[26] G   In frosty regions when the snow falls and the cold is at its worst the sheep have no gall (they are found to be in this condition when penned up and unable to get fresh fodder), but at the beginning of spring they go out to the pastures and become filled with gall. And this, they say, is a constant occurrence especially in the sheep of Scythia.

[27] G   Agatharcides asserts that there is in Libya a certain race of men who are called Psylli. So far as their general way of life is concerned they differ not a whit from other men, except that, compared with men of other nations, their bodies have an unusual and marvellous quality: they alone are uninjured by the numerous creatures that bite or strike. At any rate they do not feel either the bite of a snake or the prick of a spider which is fatal to others, or even the sting planted by a scorpion, and whenever one of these creatures comes near and touches a Psyllian and inhales the odour from him, it is as though it had tasted some drug, that brings on a drowsiness inducing insensibility, for it becomes quite weak and relaxed until the man has passed by. And their manner of proving that their children are either their own or bastards by testing them among reptiles, just as artisans test gold in the fire, I have described earlier on. **

[28] G   Callias in the tenth book of his History of Agathocles of Syracuse says that the Cerastes inflicts a terrible bite, for it kills dumb animals and human beings unless a Libyan belonging to the race of Psylli happens to be at hand. At any rate if a Psyllian comes in answer to a summons or is present by chance and sees that the victim is still only in slight pain, by simply spitting on the wound he alleviates the pain and conjures away the poison by his spittle! If however he finds the man in a sore plight and in intolerable suffering, he takes a large mouthful of water behind his teeth, and this same water with which he has rinsed his mouth he pours into a cup and gives to the stricken man to swallow. But if the poison is too strong even for this medicine, the Psyllian lies down naked beside the sick man also naked, and applying to him by friction the innate power of his own skin, renders the map free of the poison. And Nicander of Colophon should be sufficient witness to this when he says [fr. 32]

' I have, heard how the race of Psylli in Libya suffer not at all from the festering wounds inflicted by the creatures that are nurtured by Syrtis, mother of sands, and well-skilled are they to succour others also, when afflicted by their blows ; not working with medicinal roots, but from their own limbs, skin touching skin '

and so on.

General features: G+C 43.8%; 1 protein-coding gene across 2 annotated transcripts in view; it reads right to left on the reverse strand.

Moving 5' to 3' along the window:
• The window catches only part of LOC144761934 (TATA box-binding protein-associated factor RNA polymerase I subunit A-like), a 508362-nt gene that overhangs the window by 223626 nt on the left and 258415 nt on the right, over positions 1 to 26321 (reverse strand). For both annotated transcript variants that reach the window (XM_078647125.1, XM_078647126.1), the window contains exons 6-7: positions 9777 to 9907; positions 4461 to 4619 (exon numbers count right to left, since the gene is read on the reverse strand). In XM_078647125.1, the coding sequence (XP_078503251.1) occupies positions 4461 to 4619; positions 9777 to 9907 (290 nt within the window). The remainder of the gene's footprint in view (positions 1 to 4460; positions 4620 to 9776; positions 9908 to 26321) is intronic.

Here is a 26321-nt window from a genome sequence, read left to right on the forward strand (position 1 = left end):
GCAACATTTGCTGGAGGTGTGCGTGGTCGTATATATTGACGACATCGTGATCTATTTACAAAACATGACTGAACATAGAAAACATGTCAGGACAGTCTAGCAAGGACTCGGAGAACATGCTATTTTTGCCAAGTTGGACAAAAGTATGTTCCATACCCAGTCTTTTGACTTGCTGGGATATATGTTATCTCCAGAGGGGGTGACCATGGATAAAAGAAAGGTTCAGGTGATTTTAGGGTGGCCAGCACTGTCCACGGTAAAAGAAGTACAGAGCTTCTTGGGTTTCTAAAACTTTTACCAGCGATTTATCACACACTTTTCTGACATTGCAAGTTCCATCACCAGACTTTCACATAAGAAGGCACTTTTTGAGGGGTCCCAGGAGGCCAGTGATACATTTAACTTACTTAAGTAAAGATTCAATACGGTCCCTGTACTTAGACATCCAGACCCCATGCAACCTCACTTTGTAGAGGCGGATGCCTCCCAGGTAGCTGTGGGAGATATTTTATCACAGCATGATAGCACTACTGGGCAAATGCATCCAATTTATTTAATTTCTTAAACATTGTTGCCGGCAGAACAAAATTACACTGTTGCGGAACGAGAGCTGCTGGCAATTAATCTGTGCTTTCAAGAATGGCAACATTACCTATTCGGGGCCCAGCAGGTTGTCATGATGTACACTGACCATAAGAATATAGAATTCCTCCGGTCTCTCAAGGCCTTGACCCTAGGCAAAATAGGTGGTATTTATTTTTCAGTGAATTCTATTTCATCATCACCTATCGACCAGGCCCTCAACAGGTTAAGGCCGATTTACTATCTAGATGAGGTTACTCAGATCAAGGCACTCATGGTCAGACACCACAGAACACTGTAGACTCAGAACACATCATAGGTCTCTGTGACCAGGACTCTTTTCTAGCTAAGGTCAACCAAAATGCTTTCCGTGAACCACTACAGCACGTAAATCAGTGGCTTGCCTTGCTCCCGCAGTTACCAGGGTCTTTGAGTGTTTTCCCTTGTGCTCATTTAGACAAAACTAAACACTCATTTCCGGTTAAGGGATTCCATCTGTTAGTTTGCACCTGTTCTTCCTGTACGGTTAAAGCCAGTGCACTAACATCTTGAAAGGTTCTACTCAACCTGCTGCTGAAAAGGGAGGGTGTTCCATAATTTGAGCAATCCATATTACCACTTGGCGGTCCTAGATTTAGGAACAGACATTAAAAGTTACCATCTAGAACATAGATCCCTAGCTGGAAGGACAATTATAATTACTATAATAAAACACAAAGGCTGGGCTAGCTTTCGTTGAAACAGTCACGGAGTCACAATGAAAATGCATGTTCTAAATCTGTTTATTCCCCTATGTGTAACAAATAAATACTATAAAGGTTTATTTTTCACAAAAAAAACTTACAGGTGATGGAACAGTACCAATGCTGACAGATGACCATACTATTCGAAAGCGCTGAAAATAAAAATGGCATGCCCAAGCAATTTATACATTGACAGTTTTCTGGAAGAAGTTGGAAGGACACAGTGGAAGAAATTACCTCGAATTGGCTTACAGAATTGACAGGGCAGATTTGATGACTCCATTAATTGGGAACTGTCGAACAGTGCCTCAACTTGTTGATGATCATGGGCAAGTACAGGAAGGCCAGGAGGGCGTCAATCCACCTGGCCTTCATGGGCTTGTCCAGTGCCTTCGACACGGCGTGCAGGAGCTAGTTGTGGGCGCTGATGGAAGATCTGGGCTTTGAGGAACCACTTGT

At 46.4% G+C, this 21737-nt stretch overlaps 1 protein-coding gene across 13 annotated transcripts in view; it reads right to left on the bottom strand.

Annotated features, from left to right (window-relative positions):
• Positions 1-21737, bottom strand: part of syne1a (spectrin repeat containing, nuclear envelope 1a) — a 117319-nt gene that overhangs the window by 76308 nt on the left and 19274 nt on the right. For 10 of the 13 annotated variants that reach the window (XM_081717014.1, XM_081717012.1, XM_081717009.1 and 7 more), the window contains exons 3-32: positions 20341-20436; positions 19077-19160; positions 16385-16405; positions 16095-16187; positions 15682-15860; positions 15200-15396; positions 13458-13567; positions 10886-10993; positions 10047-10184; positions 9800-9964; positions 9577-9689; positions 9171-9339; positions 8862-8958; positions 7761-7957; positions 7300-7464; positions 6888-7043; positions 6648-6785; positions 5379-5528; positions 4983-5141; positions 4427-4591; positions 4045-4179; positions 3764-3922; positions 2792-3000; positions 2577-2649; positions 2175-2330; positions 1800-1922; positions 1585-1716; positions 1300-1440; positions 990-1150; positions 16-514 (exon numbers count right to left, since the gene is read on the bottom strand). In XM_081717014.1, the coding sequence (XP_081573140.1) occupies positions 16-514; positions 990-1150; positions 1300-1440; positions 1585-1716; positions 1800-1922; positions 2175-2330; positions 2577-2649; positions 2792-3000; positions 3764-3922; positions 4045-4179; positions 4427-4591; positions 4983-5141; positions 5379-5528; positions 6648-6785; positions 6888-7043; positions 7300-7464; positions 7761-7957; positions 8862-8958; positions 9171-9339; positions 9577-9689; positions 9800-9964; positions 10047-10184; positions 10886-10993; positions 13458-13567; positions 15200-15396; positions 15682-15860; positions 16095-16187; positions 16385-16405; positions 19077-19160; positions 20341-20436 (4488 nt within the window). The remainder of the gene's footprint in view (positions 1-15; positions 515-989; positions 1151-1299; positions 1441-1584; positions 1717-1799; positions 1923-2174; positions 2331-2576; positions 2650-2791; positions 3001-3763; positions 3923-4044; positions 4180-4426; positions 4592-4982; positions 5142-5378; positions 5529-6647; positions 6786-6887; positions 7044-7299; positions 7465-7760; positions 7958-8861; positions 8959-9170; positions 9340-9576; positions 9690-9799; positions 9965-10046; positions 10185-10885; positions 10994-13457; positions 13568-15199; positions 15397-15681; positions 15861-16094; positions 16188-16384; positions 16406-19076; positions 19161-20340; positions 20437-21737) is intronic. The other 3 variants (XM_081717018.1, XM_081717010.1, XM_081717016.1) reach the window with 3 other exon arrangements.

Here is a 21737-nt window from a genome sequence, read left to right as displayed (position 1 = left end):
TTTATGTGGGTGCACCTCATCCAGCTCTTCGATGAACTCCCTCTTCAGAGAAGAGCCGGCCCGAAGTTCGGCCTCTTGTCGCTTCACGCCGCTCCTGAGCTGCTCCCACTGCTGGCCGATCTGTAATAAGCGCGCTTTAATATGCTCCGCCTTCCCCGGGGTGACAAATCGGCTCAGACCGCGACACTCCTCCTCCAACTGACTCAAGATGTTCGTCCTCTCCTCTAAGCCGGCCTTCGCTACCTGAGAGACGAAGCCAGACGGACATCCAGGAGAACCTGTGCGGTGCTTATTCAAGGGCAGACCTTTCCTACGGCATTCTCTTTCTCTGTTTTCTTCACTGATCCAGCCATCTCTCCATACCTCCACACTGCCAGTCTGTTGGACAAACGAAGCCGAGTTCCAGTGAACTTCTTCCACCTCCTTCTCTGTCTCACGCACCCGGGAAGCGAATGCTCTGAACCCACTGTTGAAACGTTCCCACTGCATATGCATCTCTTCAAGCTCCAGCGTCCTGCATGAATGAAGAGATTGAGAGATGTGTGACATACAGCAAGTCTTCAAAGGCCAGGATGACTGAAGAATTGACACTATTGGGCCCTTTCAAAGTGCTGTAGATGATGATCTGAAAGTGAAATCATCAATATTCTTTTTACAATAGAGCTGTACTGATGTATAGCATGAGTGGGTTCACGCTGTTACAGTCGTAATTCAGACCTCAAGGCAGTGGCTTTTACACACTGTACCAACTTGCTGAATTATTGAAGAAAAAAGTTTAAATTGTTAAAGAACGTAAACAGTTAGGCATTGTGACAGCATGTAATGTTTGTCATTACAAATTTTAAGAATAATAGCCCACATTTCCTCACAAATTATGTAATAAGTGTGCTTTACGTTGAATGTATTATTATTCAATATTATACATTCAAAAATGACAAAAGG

[29] G   Empedocles, the natural philosopher, who of course also speaks about the characteristics of animals, says that there are some creatures of composite nature, differing in so far as they are two forms combined, but conjoined in a single body. These are his words: **

' Many creatures are begotten with two faces and two breasts : some born of a cow have the fore-parts of a man; others on the contrary spring up begotten of a man but with the head of a cow ; others again mingle the limbs of a man with those of a woman, being endowed with parts veiled in shadow.' **

[30] G   Callisthenes of Olynthus asserts that in Lycia the goats are shorn just as sheep are everywhere else, for they have such wonderfully thick, fine fleeces that one might say that their hair hung down in curls or ringlets. Moreover those who make tackle for ships use them for weaving ropes.

[31] G   Ctesias in his account of India asserts that the people called Cynamolgi ** {dog-milkers} keep a great number of hounds as large as those of Hyrcania, and, in particular, that they are keen dog-breeders. The Cnidian writer gives the reasons as follows. From the summer solstice up to mid-winter herds of cattle come roaming; like a swarm of bees or a wasps' nest that has been disturbed these cattle are past numbering. And they are wild and aggressive and vent their fury with their horns in a terrible fashion. Being unable to check them by any other means the Cynamolgi let loose their hounds, which they always breed for this purpose, upon them, and the hounds overcome and destroy them without any difficulty. Thereupon the men select such portions of the flesh as they consider suitable for eating, the residue they set aside for the hounds and are glad indeed to give them a share, an offering as it were to benefactors. And during the season when these cattle are no longer on the move the Cynamolgi have the hounds to help them in their pursuit of other beasts. The bitches they milk ; hence their name, for they drink hounds' milk just as we drink that of sheep and goats.